A Washington state judge on Wednesday ruled against florist Barronelle Stutzman for declining to create floral arrangements and decorations for a gay couple’s wedding. The ruling means that the state can now go after not only her business assets but also her personal assets.
In his ruling, Benton County Superior Court Judge Alexander Ekstrom said Stutzman violated the state’s anti-discrimination and consumer protection laws. According to Reuters.com, Stutzman, 70, maintained that her Christian beliefs prevented her from selling flowers from her business, Arlene’s Flowers, for the same-sex wedding “because of (her) relationship with Jesus Christ.”
American Family Association (AFA, www.afa.net) has been closely following the case and others like it. AFA issued an Action Alert to its one million friends and supporters today and is calling on Christians around the country to pray for and support the florist.
“American Family Association is encouraging Christians everywhere to continue to stand for religious freedoms, as they are being attacked every day,” said AFA President Tim Wildmon. “We pray for Barronelle Stutzman and applaud her courage for defending her faith and her God-given religious freedom, even in the face of persecution. We also pray that justice will be done and that religious liberties will be protected as this case proceeds.”
In 2013, Stutzman was sued by the state Attorney General Bob Ferguson and the same-sex couple, Robert Ingersoll and Curt Freed.
In his 60-page opinion, Judge Ekstrom wrote that the First Amendment protects Stutzman’s religious faith but not actions stemming from those beliefs that conflict with state anti-discrimination laws, the Washington Times reported.
Alliance Defending Freedom is representing Stutzman, and her attorney, Kristen Waggoner, says the ruling forces her client to violate her religious beliefs or lose her business, home and other assets. ADF says it will appeal the ruling.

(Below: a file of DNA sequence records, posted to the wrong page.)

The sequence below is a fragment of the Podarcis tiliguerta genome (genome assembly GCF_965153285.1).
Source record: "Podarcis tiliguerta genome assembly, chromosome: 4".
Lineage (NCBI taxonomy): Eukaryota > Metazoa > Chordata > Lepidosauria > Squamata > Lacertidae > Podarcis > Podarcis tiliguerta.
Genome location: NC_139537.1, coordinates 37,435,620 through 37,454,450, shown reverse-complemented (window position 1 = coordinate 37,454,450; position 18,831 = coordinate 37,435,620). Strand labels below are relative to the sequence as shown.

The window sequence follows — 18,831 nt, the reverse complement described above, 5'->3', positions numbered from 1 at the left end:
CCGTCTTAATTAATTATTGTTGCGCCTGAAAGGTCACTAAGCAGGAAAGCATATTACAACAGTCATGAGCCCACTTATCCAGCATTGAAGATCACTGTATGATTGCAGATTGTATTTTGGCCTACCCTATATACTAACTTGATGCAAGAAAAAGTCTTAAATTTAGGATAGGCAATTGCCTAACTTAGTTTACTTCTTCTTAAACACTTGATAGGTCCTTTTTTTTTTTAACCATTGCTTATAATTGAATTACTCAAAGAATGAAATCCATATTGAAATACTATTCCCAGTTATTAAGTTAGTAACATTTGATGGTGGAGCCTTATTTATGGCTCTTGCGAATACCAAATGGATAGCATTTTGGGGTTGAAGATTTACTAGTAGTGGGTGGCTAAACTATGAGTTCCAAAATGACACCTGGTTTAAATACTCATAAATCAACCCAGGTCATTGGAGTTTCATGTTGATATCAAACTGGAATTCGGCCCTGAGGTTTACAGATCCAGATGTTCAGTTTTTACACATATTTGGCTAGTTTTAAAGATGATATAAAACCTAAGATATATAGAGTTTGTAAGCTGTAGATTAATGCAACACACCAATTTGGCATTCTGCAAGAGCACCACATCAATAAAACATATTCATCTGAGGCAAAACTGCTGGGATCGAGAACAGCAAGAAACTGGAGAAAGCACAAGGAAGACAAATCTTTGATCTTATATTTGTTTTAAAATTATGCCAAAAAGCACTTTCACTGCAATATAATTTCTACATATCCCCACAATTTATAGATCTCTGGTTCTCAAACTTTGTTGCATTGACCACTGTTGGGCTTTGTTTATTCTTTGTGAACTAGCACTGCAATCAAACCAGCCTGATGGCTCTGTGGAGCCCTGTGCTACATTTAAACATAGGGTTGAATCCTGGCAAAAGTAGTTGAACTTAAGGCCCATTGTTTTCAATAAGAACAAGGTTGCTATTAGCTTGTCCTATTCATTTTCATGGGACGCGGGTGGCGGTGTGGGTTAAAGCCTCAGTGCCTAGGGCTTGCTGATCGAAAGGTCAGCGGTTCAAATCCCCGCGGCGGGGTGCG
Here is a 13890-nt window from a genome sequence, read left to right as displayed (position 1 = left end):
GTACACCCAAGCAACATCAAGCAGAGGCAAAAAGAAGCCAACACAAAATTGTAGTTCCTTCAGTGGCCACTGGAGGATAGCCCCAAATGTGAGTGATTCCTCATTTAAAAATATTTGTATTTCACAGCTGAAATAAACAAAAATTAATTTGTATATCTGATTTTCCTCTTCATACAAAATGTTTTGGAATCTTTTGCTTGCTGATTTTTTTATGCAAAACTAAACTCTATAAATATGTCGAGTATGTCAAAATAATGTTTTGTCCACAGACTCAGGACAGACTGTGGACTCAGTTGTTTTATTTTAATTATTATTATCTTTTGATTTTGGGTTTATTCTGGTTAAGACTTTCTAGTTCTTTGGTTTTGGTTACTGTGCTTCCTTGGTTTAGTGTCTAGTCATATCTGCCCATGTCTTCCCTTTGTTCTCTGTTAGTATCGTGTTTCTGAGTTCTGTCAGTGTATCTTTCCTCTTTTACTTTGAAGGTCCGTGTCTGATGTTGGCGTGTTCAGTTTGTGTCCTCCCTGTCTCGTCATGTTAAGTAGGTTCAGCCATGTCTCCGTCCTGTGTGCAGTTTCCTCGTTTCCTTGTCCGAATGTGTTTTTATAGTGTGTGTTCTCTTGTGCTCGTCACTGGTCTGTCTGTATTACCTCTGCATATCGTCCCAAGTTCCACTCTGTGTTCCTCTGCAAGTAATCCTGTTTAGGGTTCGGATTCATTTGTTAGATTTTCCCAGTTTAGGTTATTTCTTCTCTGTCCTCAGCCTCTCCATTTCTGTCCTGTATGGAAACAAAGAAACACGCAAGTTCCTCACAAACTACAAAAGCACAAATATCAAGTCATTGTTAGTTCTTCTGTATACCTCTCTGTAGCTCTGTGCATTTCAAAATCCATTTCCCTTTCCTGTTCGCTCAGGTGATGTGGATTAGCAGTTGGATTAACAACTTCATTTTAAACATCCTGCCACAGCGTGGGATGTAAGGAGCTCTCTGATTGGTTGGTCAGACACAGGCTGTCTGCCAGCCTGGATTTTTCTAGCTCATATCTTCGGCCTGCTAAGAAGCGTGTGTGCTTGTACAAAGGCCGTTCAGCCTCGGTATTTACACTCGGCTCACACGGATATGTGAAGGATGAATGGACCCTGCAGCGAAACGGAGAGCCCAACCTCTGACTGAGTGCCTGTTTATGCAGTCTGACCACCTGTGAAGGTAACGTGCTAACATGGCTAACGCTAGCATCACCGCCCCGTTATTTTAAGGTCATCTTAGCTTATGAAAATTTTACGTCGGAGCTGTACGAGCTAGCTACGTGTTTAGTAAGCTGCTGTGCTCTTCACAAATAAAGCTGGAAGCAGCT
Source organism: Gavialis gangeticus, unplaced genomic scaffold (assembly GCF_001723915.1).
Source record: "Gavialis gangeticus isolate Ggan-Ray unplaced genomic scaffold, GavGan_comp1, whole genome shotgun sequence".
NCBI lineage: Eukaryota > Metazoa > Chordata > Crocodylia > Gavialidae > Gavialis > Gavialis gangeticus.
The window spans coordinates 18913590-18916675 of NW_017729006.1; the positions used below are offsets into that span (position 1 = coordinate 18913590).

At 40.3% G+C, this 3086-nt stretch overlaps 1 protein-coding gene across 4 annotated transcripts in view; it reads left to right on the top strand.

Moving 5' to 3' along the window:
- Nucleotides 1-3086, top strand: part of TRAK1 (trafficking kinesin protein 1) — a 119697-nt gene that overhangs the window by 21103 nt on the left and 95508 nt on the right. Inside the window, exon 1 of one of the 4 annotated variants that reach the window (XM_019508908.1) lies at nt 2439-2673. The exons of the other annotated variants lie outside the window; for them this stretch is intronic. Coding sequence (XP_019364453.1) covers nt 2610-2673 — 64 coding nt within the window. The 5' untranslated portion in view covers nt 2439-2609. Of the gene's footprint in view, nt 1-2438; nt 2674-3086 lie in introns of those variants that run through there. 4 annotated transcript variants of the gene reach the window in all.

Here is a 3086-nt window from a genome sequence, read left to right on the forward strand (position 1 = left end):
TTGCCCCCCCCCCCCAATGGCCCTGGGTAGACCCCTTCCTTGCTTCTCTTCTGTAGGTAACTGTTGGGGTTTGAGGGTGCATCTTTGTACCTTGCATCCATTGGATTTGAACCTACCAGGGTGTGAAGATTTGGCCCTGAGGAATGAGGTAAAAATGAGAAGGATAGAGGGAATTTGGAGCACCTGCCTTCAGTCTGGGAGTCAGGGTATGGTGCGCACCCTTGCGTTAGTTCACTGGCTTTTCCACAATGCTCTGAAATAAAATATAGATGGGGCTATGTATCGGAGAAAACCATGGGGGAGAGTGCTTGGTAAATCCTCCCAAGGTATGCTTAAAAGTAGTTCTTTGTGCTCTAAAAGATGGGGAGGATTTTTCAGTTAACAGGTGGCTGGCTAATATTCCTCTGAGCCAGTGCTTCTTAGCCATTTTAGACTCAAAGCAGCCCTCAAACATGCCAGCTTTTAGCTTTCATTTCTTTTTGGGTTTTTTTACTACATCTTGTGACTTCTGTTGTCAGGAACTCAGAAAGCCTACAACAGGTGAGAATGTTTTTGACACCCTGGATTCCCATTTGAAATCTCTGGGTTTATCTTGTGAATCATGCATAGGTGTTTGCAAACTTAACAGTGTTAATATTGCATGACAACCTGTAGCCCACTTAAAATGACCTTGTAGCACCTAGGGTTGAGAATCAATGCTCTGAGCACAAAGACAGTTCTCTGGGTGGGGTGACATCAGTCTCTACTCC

Waggoner, in an ADF statement, said, “The message of these rulings is unmistakable: the government will bring about your personal and professional ruin if you don’t help celebrate same-sex marriage. The two men had no problem getting the flowers they wanted. They received several offers for free flowers, and the marketplace gives them plenty of options. Laws that are supposed to prohibit discrimination might sound good, but the government has begun to use these laws to hurt people—to force them to conform and to silence and punish them if they don’t violate their religious beliefs on marriage.”
Judge Ekstrom also stated that Stutzman and Arlene’s Flowers “cannot comply with both the law and her faith if she continues to provide flowers for weddings as part of her duly licensed business.” About 3 percent of Arlene’s Flowers’ business involves preparing floral arrangements for weddings.
The Washington Times also reported, “Under the law, both the state and the couple may pursue penalties of up to $2,000 per violation as well as legal fees against Arlene’s Flowers and Ms. Stutzman personally, which may put her out of business and place her home and savings at risk, said her attorneys.”
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